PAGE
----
The other thing I don’t like doing is finances. Part of that is because for so many years, we scraped to get by. We always seemed to have more month than money. We knew part of it was because of medical expenses. We knew part of it was because we only had one income. What we didn’t know was that the income we did make could be managed so much better. We read books by Robert Kiyosaki and Suze Orman and others. We read The Millionaire Next Door. We watched shows and wondered what we were doing wrong. Why did people who made less money than we did succeed when we seemed to struggle every month. Nothing clicked until we found Dave Ramsey. When we did, our finances finally began to make sense. Dave’s plan lays everything out in mostly laymen’s terms in baby steps that anyone can follow. We made more progress in two and a half years than we had in almost two decades. We understood things we’d never understood before. Our finances improved and so did our lives, and although we’ve not been as dedicated to the system as we’ve been in the past, we have already talked about how we will be re-visiting the system in earnest after the holidays and know that has kept our spending in check for the holidays as well.

How does this all relate to my son who doesn’t like to do homework? The answer is finding or developing a system that works for you. That’s what we’re doing for my son right now. We’ve realized that having someone sitting in the room with him helps him to stay focused. Leaving him to work on his own lets him get distracted. I know that by his age most kids are working alone and I’ve had that with my other children. I understand that to function as an adult, he will need to be able to work alone at times. I also understand that I much prefer to have company when I do a task that is unpleasant to me. If the housework seems particularly overwhelming, I ask my family to pitch in, even if it is just for 15 minutes. Those few minutes help me to feel supported. They lift me up and they give me hope that we can have the home we’ve always wanted. The same thing happens with finances. If my husband sits with me for just a little while, I feel like we can conquer anything, and we’ve slayed more than a few financial dragons together, including a $35,000 credit card debt, and we did it in two and a half years. My husband and I are a great financial team. My family and I are a great house blessing team. My youngest son and I are becoming a great homework team. Some people like my son and I work better in collaboration than isolation. In the workplace, getting the job done is important, but so is being able to work with others. While we still have some skills to work on, the system that currently works for him is developing other skills he needs to succeed in life. The older he gets the more I realize how much about myself I learn from him and how I can translate what works for me to his life so he won’t be in his forties by the time he figures himself out. My triumphs can lessen his struggle. My learning can lessen his frustration, and my willingness to give up some of my time can be the launch pad to his success. If we’re not willing to give up the time to help our kids succeed, what’s the purpose of parenthood? To me, it’s a sacrifice I’m willing to make, now I just have to remember to make it and not have us both up until midnight because I’ve forgotten to put myself in the room with him. It won’t be forever, but it will be worth it, because after an hour and a half of working on an assignment with him last night, we both realized he wouldn’t have been able to do it on his own. We worked together to help him create quality work. We gave each other our time and attention and the result was slightly miraculous. The work was good. We were tired and not an angry word was spoken. We both knew we would be tired this morning. We both knew it would be tough getting through the day, but we also knew my son would be proud to turn in the work he did and that he learned something in the process. He learned about history, but he also learned about perseverance, that his mom’s got his back and that he can find the answers he is looking for. I learned that no matter how tired I might think I am, I can always dig a little deeper and find a bit of patience, and I am thankful for the grace in those moments. Last night seemed like a little miracle in my life. I look for them every day, and I am delighted when I find them. I am delighted even more when I can share them with someone else. Today I share that with you. As always, thanks for being you and have a great day.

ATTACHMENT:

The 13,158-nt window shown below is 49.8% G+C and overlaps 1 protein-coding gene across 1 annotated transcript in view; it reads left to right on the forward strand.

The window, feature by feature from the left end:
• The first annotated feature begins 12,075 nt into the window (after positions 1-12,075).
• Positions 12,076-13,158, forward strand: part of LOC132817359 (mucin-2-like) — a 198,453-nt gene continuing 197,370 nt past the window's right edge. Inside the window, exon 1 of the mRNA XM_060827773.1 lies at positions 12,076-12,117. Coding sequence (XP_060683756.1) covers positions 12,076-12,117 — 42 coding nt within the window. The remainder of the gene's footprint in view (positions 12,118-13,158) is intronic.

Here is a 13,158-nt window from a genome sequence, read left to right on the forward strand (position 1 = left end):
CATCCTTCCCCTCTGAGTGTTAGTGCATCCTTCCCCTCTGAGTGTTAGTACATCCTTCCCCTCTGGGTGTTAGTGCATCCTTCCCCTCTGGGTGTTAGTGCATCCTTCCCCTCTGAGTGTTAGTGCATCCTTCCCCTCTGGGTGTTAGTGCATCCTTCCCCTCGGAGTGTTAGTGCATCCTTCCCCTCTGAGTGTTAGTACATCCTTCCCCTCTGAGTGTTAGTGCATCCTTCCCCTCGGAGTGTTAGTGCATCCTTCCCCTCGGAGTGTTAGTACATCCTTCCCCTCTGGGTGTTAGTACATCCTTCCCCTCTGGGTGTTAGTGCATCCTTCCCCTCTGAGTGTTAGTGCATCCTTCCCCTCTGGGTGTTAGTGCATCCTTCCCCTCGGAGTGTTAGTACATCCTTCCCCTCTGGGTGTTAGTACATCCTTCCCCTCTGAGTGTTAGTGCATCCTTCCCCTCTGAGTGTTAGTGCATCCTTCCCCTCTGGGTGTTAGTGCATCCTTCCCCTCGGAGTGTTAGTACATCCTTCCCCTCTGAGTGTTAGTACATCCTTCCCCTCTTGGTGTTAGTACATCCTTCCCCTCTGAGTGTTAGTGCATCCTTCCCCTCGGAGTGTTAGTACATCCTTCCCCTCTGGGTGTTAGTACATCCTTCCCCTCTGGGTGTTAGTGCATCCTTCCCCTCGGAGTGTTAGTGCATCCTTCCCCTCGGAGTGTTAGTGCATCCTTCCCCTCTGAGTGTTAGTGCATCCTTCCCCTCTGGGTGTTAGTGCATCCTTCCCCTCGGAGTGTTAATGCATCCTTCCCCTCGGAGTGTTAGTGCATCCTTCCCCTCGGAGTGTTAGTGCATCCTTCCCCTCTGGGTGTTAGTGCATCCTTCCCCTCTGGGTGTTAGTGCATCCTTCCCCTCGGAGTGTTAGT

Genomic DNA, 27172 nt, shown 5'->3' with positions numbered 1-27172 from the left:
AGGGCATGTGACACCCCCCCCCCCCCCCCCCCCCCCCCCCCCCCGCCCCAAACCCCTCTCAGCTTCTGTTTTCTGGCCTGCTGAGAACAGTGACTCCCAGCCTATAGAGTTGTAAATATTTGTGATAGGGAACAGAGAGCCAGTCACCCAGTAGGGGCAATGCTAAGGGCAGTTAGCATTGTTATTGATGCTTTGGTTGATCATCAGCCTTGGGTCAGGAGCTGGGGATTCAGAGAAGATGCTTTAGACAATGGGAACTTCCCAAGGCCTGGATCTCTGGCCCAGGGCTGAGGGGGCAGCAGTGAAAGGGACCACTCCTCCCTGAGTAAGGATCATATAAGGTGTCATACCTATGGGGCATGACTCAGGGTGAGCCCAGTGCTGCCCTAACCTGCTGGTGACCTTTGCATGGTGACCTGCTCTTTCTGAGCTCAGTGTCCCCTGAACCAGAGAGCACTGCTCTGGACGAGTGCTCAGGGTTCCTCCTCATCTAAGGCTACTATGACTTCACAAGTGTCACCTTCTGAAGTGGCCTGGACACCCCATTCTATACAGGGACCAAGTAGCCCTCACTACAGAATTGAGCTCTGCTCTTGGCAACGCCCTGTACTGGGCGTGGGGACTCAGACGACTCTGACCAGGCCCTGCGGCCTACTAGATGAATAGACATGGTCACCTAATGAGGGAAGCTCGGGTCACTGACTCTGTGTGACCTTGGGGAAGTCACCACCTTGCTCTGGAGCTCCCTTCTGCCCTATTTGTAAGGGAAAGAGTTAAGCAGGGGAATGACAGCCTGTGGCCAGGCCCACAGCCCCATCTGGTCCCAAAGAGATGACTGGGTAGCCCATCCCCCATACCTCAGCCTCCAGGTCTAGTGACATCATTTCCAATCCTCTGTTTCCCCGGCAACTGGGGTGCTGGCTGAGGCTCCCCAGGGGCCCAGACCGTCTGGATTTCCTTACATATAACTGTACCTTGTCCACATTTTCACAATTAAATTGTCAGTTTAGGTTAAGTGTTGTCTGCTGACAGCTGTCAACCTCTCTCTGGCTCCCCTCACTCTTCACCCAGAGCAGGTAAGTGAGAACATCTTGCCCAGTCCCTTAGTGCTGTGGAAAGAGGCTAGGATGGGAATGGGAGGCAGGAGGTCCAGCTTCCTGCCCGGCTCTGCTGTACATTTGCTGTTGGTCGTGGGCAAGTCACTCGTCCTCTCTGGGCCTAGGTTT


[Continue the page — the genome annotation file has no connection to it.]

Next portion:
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One Response to “Do Better December 11th 2014 Grace and other Everyday Miracles”

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  1. Do Better December 11th 2014 Grace and other Everyday Miracles | karenbemmes aka Better Living Daily - December 11, 2014

    […] Do Better December 11th 2014 Grace and other Everyday Miracles. […]